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«mjr Trusted Information Systems, Inc. Glenwood, Maryland Abstract Generally, he who occupies the field of battle first and awaits his enemy ...»

-- [ Page 1 ] --

mjr@tis.com

Trusted Information Systems, Inc.

Glenwood, Maryland

Abstract

Generally, he who occupies the field of battle first and awaits his enemy is at ease. ⎯ Sun Tzu

Many companies connect to the Internet, guarded by "firewalls" designed to prevent

unauthorized access to their private networks. Despite this general goal, firewalls span a continuum

between ease of use and security. This paper describes some of the considerations and tradeoffs in

designing firewalls. A vocabulary for firewalls and their components is offered, to provide a common ground for discussion.

Why a Firewall?

Against those skilled in the attack, an enemy does not know where to defend. Against the experts in defence, the enemy does not know where to attack. ⎯ Sun Tzu The rationale for installing a firewall is almost always to protect a private network against intrusion. In most cases, the purpose of the firewall is to prevent unauthorized users from accessing computing resources on a private network, and often to prevent unnoticed and unauthorized export of proprietary information. In some cases export of information is not considered important, but for many corporations that are connecting this is a major though possibly unreasoning concern. Many organizations will want simply to address the problem by not connecting to the Internet at all. This solution can be difficult to implement. If the private network is loosely administered or decentralized, a single enterprising individual with a high speed dialup modem can quickly effect an Internet SLIP connection which can compromise the security of an entire network.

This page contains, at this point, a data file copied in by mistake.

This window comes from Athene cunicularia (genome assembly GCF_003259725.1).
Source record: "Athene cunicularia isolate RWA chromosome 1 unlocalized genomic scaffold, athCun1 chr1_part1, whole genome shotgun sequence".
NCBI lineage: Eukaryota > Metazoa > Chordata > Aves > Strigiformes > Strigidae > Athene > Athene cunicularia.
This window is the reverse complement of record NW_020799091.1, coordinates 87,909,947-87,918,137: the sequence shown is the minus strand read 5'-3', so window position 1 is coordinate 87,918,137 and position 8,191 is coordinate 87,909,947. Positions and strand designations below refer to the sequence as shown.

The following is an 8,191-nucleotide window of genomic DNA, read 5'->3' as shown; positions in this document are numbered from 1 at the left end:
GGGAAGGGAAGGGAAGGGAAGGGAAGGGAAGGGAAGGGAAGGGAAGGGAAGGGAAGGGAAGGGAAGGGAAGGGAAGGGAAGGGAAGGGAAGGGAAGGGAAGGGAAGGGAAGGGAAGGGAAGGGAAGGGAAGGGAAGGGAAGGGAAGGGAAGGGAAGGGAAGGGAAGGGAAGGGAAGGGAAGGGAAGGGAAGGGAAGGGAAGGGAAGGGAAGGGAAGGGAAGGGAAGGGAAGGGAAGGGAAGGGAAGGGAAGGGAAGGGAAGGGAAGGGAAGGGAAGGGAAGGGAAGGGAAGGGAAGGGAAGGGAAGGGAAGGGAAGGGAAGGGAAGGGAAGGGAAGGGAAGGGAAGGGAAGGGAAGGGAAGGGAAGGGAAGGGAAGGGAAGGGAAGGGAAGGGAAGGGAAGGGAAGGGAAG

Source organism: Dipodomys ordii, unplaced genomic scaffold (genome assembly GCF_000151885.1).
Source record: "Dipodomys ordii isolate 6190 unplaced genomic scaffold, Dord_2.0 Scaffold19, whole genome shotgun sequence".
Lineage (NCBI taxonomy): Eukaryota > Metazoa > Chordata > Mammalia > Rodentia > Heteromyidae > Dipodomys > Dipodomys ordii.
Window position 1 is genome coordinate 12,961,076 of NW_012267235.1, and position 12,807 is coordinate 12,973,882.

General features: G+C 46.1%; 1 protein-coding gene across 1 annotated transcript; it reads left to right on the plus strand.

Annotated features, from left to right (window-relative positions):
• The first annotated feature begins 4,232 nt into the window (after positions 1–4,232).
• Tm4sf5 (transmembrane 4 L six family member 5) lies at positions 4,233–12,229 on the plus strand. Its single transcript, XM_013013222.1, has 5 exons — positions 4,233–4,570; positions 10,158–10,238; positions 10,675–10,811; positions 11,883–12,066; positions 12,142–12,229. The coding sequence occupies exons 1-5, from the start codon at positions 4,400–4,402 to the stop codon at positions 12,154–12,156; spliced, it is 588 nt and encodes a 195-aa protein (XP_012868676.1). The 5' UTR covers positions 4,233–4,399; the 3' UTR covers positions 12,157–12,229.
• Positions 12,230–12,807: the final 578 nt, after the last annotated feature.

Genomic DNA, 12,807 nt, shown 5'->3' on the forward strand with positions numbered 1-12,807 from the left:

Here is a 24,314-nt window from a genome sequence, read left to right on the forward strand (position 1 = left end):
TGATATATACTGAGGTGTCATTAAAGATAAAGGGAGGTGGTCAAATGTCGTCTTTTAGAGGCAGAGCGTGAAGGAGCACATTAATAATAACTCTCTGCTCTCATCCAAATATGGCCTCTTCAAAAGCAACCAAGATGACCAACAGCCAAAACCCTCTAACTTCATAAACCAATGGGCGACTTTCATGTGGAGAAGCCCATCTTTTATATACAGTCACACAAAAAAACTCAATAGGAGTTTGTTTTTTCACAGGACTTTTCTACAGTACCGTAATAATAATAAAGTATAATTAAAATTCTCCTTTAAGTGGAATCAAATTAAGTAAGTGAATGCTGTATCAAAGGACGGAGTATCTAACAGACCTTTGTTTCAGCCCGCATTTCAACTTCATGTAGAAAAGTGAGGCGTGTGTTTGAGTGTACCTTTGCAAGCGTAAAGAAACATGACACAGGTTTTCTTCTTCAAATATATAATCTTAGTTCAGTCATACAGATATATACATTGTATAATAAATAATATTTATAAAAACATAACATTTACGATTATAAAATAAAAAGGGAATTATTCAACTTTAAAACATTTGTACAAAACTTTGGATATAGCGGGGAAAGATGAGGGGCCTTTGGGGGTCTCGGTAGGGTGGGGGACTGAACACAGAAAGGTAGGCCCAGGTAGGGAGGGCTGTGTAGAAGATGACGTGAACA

Often it is safe to say that a firewall needs to be put in place for the "CYA"1 factor. Even though an employee could compromise proprietary information by carrying it offsite on a DAT or floppy disk, the Internet represents a tangible threat, populated with dangerous "vandals."2 It could very easily cost a network manager his job if a break-in occurs via this route, even if the damage is no more extensive than could have been inflicted over a dialup line or by a disgruntled employee. Generally, for a would-be Internet site, the technical difficulties of implementing a firewall are greatly outweighed by the public relations problems of "selling" upper management on the idea. In summary, because Internet services are so highly visible, they are much more likely to require official oversight and justification.

Design Decisions Examine your environment ⎯ Miyamoto Musashi In configuring a firewall, the major design decisions with respect to security are often already dictated by corporate or organizational policy; specifically, a decision must be made as to whether security is more important than ease-of-use, or vice versa. There are two basic approaches that summarize the

conflict:

• That which is not expressly permitted is prohibited.

• That which is not expressly prohibited is permitted.

The importance of this distinction cannot be overemphasized. In the former case, the firewall must be designed to block everything, and services must be enabled on a case-by-case basis only after a careful assessment of need and risk. This tends to impact users directly, and they may see the firewall as a hindrance. In the second case, the systems administrator is placed in a reactive mode, having to predict what kinds of actions the user population might take that would weaken the security of the firewall, and preparing defenses against them. This essentially pits the firewall administrator against the users in an endless arms race that can become quite fierce. A user can generally compromise the security of their login if they try or aren't aware of reasonable security precautions. If the user has an open access login on the firewall system itself, a serious security breach can result. The presence of user logins on the firewall system tends to magnify the problem of maintaining the system's integrity. A second important statement of policy is implicit in the "that which is not expressly permitted is prohibited" stance. This stance is more "fail safe," since it accepts that the administrator is ignorant of what TCP ports are safe, or what holes may exist in the manufacturer's kernel or applications. Since many vendors are slow to publicise security holes, this is clearly a more conservative approach. It is an admission of the fact that what you don't know can hurt you.